London, UK — The UK recycling rate for ‘waste from households’ was 44.3 per cent in 2015, falling from 44.9 per cent in 2014. This is the first time the rate has fallen since it began in 2010, though the 2015 figure still represents the second highest annual value on record. There is an EU target for the UK to recycle at least 50 per cent of household waste by 2020.
The UK generated 202.8 million tonnes of total waste in 2014. Over half of this (59.4 per cent) was generated by construction, demolition and excavation, with households responsible for a further 13.7 per cent. UK generation of commercial and industrial (C&I) waste was 27.7 million tonnes. This has fallen from 32.8 million tonnes in 2012.
The recycling rate increased in all UK countries and in every year from 2010 to 2014. The UK decrease seen between 2014 and 2015 is driven by falls in England (44.8 per cent to 43.9 per cent) and Northern Ireland (42.5 per cent to 42.0 per cent). These counteracted the recycling rates in Wales and Scotland, which continued to rise. Wales had the highest recycling rate of the UK countries in all years, achieving 55.8 per cent in 2015.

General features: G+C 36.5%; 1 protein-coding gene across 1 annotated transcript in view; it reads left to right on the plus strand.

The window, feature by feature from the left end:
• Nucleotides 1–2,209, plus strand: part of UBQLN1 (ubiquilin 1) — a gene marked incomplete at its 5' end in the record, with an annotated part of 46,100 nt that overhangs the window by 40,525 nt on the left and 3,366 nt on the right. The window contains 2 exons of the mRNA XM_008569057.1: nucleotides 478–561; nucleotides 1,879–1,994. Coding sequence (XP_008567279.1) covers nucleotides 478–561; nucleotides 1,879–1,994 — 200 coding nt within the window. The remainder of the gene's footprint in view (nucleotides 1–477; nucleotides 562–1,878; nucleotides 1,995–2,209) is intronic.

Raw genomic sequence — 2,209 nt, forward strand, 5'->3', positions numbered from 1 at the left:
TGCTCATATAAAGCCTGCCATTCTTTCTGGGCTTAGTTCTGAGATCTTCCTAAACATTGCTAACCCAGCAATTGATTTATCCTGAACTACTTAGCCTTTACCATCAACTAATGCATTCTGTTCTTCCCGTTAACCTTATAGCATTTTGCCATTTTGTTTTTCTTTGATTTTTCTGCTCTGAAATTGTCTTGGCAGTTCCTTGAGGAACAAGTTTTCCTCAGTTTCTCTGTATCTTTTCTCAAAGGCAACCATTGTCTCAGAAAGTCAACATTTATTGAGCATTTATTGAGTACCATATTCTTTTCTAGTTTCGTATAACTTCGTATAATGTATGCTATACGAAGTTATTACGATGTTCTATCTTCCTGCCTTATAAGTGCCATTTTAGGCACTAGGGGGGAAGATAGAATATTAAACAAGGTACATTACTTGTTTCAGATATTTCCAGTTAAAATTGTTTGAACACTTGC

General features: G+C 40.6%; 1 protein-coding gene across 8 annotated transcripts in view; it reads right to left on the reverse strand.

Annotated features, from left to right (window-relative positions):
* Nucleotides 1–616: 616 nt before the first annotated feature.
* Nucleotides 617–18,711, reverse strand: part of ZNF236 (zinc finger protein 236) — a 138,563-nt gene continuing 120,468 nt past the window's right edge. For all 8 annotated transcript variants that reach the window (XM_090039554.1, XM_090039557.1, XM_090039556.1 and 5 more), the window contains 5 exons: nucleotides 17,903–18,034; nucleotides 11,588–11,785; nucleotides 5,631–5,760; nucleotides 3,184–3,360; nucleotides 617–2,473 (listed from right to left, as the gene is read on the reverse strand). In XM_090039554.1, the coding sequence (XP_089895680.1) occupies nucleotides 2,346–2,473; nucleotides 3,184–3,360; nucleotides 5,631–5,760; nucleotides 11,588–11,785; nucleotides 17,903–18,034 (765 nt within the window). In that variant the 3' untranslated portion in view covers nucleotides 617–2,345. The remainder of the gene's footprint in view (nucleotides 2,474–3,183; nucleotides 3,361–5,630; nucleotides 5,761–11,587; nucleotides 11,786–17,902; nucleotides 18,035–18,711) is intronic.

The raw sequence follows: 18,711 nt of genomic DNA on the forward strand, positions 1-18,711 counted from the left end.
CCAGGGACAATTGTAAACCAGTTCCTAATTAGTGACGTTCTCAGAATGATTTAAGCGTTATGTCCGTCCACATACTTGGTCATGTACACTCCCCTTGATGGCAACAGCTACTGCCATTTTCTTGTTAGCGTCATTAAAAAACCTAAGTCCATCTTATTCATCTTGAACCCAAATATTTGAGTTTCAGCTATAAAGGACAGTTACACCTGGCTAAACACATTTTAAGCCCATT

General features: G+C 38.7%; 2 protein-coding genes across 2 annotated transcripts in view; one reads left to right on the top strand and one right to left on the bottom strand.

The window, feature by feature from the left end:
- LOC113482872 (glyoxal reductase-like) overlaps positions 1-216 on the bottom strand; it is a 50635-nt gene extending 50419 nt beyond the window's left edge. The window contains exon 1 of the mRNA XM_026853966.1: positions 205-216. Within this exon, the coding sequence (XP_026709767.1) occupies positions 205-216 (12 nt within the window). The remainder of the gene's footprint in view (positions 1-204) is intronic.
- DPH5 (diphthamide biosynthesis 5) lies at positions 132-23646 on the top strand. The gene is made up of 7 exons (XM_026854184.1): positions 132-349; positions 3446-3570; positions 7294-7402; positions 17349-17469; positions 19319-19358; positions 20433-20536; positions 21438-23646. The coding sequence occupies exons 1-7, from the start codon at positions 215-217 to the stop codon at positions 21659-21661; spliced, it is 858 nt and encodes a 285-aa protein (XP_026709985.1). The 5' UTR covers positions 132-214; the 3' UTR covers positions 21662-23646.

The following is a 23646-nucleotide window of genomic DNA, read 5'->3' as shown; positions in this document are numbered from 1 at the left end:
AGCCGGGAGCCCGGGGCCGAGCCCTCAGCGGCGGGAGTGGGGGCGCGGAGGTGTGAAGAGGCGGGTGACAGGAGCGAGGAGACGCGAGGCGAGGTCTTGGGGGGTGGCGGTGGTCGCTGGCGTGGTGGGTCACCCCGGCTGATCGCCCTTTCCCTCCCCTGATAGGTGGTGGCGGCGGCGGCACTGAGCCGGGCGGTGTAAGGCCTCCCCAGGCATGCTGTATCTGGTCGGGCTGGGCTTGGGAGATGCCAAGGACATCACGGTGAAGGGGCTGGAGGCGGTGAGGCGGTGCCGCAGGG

In 2014, the UK generated 55.0 million tonnes of non-hazardous C&D waste, of which 49.4 million tonnes was recovered. This represents a recovery rate of 89.9 per cent, which is above the target of 70 per cent which the UK must meet in 2020.
Of the 209.0 million tonnes of all waste that entered final treatment in the UK in 2014, 44.5% was recovered (including recycling and energy recovery). The proportion that went to landfill was 23.1 per cent.The recovery rate from non-hazardous construction and demolition waste in the UK in 2014 was 89.9 per cent. There is an EU target for the UK to recover at least 70 per cent of this type of waste by 2020.
The full report can be downloaded under gov.uk.
Source: Department for Environment, Food & Rural Affairs (Defra)